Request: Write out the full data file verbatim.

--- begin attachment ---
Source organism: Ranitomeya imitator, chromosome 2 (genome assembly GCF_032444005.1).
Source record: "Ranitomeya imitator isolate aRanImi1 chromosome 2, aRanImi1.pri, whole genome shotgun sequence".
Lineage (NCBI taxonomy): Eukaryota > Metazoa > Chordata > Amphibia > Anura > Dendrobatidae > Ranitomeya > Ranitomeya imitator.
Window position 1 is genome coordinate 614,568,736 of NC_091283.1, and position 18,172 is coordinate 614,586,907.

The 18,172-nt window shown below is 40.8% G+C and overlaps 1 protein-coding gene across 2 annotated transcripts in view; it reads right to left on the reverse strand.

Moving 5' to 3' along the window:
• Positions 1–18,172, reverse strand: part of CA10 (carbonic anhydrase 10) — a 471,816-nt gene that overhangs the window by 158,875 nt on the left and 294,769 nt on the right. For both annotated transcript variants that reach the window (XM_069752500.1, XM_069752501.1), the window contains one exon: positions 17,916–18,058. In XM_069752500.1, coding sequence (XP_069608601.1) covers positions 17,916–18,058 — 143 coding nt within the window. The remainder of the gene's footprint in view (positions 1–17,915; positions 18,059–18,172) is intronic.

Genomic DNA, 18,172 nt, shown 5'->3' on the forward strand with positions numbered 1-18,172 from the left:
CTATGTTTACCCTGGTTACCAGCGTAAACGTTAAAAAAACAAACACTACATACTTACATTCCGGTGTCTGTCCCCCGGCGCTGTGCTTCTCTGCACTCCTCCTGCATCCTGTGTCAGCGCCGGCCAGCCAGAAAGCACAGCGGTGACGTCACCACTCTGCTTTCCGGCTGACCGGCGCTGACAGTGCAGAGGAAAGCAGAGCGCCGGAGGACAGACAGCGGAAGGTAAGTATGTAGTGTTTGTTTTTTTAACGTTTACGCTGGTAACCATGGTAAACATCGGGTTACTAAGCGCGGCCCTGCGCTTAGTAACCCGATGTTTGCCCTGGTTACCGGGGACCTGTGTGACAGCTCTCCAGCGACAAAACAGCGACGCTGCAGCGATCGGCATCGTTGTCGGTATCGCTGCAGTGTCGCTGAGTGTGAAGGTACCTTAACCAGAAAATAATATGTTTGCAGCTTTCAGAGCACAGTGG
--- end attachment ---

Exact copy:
Source organism: Ranitomeya imitator, chromosome 2 (genome assembly GCF_032444005.1).
Source record: "Ranitomeya imitator isolate aRanImi1 chromosome 2, aRanImi1.pri, whole genome shotgun sequence".
Lineage (NCBI taxonomy): Eukaryota > Metazoa > Chordata > Amphibia > Anura > Dendrobatidae > Ranitomeya > Ranitomeya imitator.
Window position 1 is genome coordinate 614,568,736 of NC_091283.1, and position 18,172 is coordinate 614,586,907.

The 18,172-nt window shown below is 40.8% G+C and overlaps 1 protein-coding gene across 2 annotated transcripts in view; it reads right to left on the reverse strand.

Moving 5' to 3' along the window:
• Positions 1–18,172, reverse strand: part of CA10 (carbonic anhydrase 10) — a 471,816-nt gene that overhangs the window by 158,875 nt on the left and 294,769 nt on the right. For both annotated transcript variants that reach the window (XM_069752500.1, XM_069752501.1), the window contains one exon: positions 17,916–18,058. In XM_069752500.1, coding sequence (XP_069608601.1) covers positions 17,916–18,058 — 143 coding nt within the window. The remainder of the gene's footprint in view (positions 1–17,915; positions 18,059–18,172) is intronic.

Genomic DNA, 18,172 nt, shown 5'->3' on the forward strand with positions numbered 1-18,172 from the left:
CTATGTTTACCCTGGTTACCAGCGTAAACGTTAAAAAAACAAACACTACATACTTACATTCCGGTGTCTGTCCCCCGGCGCTGTGCTTCTCTGCACTCCTCCTGCATCCTGTGTCAGCGCCGGCCAGCCAGAAAGCACAGCGGTGACGTCACCACTCTGCTTTCCGGCTGACCGGCGCTGACAGTGCAGAGGAAAGCAGAGCGCCGGAGGACAGACAGCGGAAGGTAAGTATGTAGTGTTTGTTTTTTTAACGTTTACGCTGGTAACCATGGTAAACATCGGGTTACTAAGCGCGGCCCTGCGCTTAGTAACCCGATGTTTGCCCTGGTTACCGGGGACCTGTGTGACAGCTCTCCAGCGACAAAACAGCGACGCTGCAGCGATCGGCATCGTTGTCGGTATCGCTGCAGTGTCGCTGAGTGTGAAGGTACCTTAACCAGAAAATAATATGTTTGCAGCTTTCAGAGCACAGTGG